The drink is traditionally made with gin, but the Vodka Gibson is also common.

The exact origin of the Gibson is unclear, with numerous popular tales and theories about its genesis. According to one popular theory Charles Dana Gibson is responsible for the creation of the Gibson, when he supposedly challenged Charley Connolly, the bartender of the Players Club in New York City, to improve upon the martini's recipe, so Connolly simply substituted an onion for the olive and named the drink after the patron.

Gibson could have been the Californian popular onion farmer as seen in the publication Hutchings' illustrated California magazine: Volume 1 by James Mason Hutchings in 1857:

O      . During the winter of 1852 and '53, snow fell in Onion Yalley to the depth of twenty-five feet, ... Even the towns of Gibson- ville, Seventy-Six, Pine Grove, Whiskey Diggings, and several others, did their trading here.


Other stories involve different Gibsons, such as an apocryphal American diplomat who served in Europe during Prohibition. Although he was a "teetotaler", (someone who is adamantly against alcohol consumption), he often had to attend receptions where cocktails were served. To avoid an awkward situation, Gibson would ask the staff to fill his martini glass with cold water and garnish it with a small onion so that he could pick it out among the gin drinks. 

A similar story postulates a savvy investment banker named Gibson, who would take his clients out for the proverbial "three business martini lunches". He purportedly had the bartender serve him cold water, permitting him to remain sober while his clients became intoxicated; the cocktail onion garnish served to distinguish his beverage from those of his clients.

Another version now considered more probable of the origin story given by Charles McCabe of the San Francisco Chronicle states it is from San Francisco. In 1968 McCabe interviewed Allan P. Gibson (1923–2005) and included the story in his Dec. 9, 1968 column, as well as in his book The Good Man's Weakness. A.P. Gibson remembered that when he was a boy, his great-uncle, prominent San Francisco businessman Walter D. K. Gibson (1864–1938), was said to have created it at the Bohemian Club in the 1890s. Charles Clegg, when asked about it by Herb Caen, also said it was from San Francisco. Eric Felton, writing in the Wall Street Journal, May 30, 2009 "A Thoroughly Western Cocktail" considers this version correct; he cites Ward Thompson, a Bohemian Club member whose mention of it in 1898 is the first recorded in print. Although bartenders' guides sometimes gave the recipe as 50/50 gin and vermouth, Gibsons in the early days were much drier than other martinis.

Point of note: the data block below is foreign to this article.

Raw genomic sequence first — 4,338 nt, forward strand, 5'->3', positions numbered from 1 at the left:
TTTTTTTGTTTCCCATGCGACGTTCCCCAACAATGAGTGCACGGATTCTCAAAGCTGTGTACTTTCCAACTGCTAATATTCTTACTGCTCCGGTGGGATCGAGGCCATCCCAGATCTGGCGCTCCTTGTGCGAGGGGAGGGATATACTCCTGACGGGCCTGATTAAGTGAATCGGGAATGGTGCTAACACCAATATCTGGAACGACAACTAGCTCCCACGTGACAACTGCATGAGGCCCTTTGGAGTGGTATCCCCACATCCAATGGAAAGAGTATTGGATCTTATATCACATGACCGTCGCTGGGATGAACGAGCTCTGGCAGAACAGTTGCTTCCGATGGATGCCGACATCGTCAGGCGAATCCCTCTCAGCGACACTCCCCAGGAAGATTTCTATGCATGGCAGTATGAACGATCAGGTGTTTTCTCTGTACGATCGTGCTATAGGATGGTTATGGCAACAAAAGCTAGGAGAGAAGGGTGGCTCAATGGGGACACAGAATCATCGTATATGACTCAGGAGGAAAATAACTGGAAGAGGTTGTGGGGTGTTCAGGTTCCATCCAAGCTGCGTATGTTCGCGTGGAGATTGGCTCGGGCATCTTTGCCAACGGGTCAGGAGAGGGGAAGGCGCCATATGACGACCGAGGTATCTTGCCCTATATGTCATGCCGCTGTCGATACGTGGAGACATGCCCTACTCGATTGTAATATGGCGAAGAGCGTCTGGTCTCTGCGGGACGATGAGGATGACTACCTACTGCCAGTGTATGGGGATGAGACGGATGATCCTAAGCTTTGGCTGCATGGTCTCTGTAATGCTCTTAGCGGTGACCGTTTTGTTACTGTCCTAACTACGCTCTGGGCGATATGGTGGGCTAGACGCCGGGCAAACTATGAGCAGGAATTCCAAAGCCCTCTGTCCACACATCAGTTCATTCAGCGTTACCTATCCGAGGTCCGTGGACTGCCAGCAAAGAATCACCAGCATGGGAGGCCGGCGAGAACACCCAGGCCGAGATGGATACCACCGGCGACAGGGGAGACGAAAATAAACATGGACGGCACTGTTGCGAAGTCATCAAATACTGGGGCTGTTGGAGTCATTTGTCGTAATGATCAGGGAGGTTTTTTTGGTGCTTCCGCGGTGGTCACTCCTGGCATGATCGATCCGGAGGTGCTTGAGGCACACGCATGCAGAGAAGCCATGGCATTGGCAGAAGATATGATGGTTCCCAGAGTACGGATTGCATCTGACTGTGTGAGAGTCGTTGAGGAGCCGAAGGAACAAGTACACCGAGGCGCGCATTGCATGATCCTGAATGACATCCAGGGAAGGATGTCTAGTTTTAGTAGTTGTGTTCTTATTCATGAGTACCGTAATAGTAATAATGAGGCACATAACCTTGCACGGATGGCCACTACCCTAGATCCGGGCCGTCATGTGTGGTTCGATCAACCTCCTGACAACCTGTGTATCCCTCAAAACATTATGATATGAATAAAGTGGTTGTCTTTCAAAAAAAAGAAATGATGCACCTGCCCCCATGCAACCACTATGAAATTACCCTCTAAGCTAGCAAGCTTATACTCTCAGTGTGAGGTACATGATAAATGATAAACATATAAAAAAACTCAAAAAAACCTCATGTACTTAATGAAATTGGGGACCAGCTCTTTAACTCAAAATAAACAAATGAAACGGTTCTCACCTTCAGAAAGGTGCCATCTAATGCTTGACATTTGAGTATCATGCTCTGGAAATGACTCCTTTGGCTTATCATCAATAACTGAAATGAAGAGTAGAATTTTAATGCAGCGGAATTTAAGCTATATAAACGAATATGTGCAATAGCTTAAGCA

A third version, supported by Kazuo Uyeda in "Cocktail Techniques", states that Gibsons started as very dry martinis garnished with a cocktail onion to distinguish them from traditional martinis, but as the fondness for drier martinis became popular the onion became the only difference.

There is no direct evidence that Charles Dana, or any other Gibson, created the drink. But, Charles Dana Gibson was certainly the artist who created the 'Gibson girl' illustrations—popular from the 1890s through about the time of the first world war. It has been suggested that the Gibson girl was the first widespread visual standard for beauty in American women. Given that ubiquity and popularity, it is also very possible that the drink was simply named after the Gibson girl. This possibility is, perhaps, less appealing to some who prefer to associate famous drinks with notable historic persons.

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How does a Gimlet fit in to the Martini's history?

The gimlet  is a cocktail traditionally made of gin, lime juice and a lime wedge garnish. A 1928 description of the drink was: "gin, a spot of lime, and soda." The description in the 1953 Raymond Chandler novel The Long Goodbye stated that "a real gimlet is half gin and half Rose's Lime Juice and nothing else". This is in line with the proportions suggested by The Savoy Cocktail Book (1930) which specifies one half Plymouth Gin and one half Rose Lime’s Juice Cordial. 

However, modern tastes are less sweet, and generally provide for at least three parts gin to one part of the lime juice. A variant of the cocktail, the vodka gimlet, replaces gin with vodka.